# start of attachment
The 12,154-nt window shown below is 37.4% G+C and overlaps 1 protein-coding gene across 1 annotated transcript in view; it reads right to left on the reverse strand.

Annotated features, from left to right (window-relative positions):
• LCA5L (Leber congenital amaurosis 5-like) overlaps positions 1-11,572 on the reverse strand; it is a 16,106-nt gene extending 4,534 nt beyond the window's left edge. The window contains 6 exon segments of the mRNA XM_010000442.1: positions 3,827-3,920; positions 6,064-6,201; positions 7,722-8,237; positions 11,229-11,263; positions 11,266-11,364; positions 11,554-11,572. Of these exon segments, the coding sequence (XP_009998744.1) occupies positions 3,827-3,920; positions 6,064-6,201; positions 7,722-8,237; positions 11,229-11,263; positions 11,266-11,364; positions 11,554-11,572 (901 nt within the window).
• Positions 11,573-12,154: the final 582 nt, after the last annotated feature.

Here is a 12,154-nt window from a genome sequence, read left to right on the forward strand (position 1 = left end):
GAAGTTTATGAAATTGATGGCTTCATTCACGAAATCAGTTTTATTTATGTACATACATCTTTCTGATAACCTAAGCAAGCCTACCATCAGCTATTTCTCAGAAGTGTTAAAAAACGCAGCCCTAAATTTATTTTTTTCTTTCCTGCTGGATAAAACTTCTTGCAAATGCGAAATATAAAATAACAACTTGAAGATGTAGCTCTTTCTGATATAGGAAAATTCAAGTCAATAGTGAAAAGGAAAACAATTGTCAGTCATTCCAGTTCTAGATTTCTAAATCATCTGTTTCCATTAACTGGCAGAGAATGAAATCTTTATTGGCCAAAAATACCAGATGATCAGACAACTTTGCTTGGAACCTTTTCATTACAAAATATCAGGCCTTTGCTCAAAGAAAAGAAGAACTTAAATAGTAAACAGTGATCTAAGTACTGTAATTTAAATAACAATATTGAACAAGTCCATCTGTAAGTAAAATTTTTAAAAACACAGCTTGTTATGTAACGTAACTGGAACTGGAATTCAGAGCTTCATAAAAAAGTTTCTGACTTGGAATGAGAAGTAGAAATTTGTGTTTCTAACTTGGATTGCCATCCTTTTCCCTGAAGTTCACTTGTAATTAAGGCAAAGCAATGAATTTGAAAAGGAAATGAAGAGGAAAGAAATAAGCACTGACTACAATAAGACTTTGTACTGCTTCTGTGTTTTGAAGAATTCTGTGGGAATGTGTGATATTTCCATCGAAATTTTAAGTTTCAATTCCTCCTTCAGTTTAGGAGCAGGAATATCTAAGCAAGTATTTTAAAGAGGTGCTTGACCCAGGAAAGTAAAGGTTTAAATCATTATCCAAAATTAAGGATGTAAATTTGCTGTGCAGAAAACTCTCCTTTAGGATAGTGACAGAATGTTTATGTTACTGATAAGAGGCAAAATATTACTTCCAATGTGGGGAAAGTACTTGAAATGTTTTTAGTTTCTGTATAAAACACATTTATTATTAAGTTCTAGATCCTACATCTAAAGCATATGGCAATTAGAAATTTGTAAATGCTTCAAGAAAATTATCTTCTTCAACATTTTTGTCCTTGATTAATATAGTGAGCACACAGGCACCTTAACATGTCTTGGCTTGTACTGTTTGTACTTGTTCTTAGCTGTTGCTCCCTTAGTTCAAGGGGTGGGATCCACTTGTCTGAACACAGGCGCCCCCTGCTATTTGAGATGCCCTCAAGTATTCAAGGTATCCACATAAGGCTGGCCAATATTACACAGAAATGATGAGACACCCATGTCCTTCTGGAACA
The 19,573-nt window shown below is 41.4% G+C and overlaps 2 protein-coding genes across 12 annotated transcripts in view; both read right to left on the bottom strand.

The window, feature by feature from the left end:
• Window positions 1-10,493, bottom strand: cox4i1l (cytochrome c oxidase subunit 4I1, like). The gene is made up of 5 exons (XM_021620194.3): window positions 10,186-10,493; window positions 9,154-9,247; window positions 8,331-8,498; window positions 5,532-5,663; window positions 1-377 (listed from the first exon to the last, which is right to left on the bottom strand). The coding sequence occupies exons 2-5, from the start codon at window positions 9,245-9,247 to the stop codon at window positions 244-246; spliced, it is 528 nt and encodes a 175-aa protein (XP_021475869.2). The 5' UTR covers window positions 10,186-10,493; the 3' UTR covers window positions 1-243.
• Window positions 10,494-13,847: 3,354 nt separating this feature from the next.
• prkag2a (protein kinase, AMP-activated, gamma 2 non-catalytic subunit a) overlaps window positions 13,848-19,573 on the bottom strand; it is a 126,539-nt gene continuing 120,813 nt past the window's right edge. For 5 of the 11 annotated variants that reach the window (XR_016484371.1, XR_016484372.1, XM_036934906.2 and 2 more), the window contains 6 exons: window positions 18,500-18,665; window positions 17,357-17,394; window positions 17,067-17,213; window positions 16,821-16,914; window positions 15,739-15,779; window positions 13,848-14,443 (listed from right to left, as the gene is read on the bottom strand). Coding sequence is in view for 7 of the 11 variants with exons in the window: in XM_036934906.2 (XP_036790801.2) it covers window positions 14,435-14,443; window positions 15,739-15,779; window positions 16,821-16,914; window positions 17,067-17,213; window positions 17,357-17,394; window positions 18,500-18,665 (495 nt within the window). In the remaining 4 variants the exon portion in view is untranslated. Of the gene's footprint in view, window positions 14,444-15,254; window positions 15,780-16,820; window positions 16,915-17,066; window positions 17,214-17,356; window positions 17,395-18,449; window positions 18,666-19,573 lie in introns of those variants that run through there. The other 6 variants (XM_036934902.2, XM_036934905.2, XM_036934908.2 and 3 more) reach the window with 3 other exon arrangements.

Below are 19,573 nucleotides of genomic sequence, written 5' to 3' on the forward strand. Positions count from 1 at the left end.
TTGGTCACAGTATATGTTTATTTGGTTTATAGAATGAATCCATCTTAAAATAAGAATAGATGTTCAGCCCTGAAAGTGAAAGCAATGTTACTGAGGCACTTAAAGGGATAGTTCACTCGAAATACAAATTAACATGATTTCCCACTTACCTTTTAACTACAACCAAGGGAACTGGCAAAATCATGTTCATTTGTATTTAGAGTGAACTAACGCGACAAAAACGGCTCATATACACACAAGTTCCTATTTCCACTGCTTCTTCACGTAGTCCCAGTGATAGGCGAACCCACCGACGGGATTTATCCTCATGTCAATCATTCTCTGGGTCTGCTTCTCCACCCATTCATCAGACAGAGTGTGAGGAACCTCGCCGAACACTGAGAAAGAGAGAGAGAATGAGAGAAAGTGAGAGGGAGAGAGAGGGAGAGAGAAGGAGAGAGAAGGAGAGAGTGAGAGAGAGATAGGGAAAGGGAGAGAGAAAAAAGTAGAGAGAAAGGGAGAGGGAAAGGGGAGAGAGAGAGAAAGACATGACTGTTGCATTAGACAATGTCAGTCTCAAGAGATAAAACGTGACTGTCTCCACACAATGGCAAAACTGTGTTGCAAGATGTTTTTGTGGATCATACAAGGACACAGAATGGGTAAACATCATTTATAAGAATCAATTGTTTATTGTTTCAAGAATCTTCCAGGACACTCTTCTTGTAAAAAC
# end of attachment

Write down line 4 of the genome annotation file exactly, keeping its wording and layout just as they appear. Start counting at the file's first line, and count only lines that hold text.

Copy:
• Positions 11,573-12,154: the final 582 nt, after the last annotated feature.